More particularly, the invention consists in providing pins or the like and means for op' elevation of the platens and cavity mold, of known construction, with the improvement of the compression pins added thereto, showing the cavity mold in open position;

Fig. 2 is an enlarged sectional view of Fig. 1, showing the cavity mold closed with the improved pins entering the plastic;

Fig. 3 is a detail fragmentary view of the cavity mold in open position, showing the improved pins;

Fig. 4 is a detail fragmentary view of the same parts as shown in Fig. 3, but with the cavity mold in closed position, but unfilled with plastic;

Fig. 5 is the same view but with the cavity mold filled with plastic, and prior to the entry of the pins into the plastic;

Fig. 6 is the same view, but with the pins having entered the plastic;

Fig. '7 is the same view, but with the pins withdrawn from the plastic, showing the plastic hardened around the pin zone;

Fig. 8 shows a fragmentary plan view of the plastic, showing the bore and surrounding hardened zone;

Fig. 9 is a section taken on line 99 of Fig. 8;

Fig. 10 is a sectional view of a cavity mold operating under both the injection and compression methods;

Fig. 11 is a front view of the plastic while in the cavity mold, one part of the cavity mold having been removed, this form being shown as typical of other configurations which may be used;

Fig. 12 is a longitudinal section of the known injection molding system combined with the improvement;

Fig. 13 is a plan view of a multiple cavity mold used in connection with the foregoing injection system, these known parts being shown explanatory of the defects of such a system when alone used;

Fig. 14 is a view of a front or back of a tooth brush handle showing striations resulting from the use of the injection method;

Fig. 15 is a fragmentary section view showing the method of providing holes in a tooth brush handle, when the injection method is used;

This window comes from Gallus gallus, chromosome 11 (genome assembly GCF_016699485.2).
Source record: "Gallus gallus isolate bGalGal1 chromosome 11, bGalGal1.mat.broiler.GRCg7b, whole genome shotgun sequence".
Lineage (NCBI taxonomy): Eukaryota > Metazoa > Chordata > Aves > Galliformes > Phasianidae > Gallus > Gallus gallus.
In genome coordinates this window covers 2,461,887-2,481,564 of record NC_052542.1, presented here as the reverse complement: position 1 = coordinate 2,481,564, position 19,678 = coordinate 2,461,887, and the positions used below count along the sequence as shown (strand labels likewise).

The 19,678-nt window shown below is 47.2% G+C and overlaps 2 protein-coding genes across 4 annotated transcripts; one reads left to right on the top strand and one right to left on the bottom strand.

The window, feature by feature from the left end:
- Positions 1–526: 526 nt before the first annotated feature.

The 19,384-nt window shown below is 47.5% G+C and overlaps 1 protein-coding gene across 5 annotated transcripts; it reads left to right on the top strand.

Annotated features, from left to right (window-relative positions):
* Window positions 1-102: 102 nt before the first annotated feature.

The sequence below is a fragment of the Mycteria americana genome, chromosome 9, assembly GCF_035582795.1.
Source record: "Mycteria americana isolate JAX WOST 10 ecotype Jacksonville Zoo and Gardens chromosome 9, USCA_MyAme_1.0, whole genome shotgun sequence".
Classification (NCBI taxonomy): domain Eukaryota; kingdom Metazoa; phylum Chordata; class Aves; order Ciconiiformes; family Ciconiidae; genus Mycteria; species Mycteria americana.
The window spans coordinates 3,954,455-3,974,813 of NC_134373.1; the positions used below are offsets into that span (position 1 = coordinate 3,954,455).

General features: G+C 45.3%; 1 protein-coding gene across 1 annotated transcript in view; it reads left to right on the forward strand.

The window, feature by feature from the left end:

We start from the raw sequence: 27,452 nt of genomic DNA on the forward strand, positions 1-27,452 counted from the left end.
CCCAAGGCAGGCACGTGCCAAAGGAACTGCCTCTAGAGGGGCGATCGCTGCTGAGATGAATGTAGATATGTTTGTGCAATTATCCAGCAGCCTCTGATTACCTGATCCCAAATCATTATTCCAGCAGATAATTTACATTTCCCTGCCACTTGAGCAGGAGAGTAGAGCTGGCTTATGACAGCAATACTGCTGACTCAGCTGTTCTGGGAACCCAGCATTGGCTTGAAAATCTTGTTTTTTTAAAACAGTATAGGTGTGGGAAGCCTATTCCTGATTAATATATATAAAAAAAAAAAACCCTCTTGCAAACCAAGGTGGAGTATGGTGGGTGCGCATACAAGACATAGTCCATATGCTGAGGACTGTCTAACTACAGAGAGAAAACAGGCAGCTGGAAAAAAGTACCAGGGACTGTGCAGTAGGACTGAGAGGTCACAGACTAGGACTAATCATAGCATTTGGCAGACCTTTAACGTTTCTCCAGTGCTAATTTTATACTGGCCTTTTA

Fig. 16 is a plan view taken on line 16-16 of Fig. 15;

Fig. 1'? is a view of the front of a tooth brush handle made by the injection system, and showing crack lines between the holes;

Fig. 18 is a view of the back of a tooth brush handle, showing a depression formed, when such handle is made by the injection method, such a depression is frequently formed on the front of the handle also;

Fig. 19 is a longitudinal section of a cavity mold for a tooth brush, to show the fit separation, usually formed at the end of the handle when using the injection method;

Fig. 20 is a plan view of the same;

Fig. 21 is a detail front view of the curved member which acts as a valve to cut off the tit, and

Fig. 22 is a detail side view of the valve member shown in Fig. 21.

Similar characters of reference indicate corresponding parts throughout the various views.

Referring to the drawings, and more particularly to Figures 1 and 2, the known molding press is shown, which has a cavity it for the reception of the plastic material. This material is supplied by the injection method and apparatus, which is shown in Fig. 12. While the material is still soft in the cavity i0, slidable pins H are moved into the material and thereby pressure is applied to the material which displaces the material and thus compresses it around the bores l2 formed by the entering pins H. The displaced material consolidates and makes more compact the material forming the walls surrounding the bores, as shown by it in Figs. 6, 7, 8 and 9.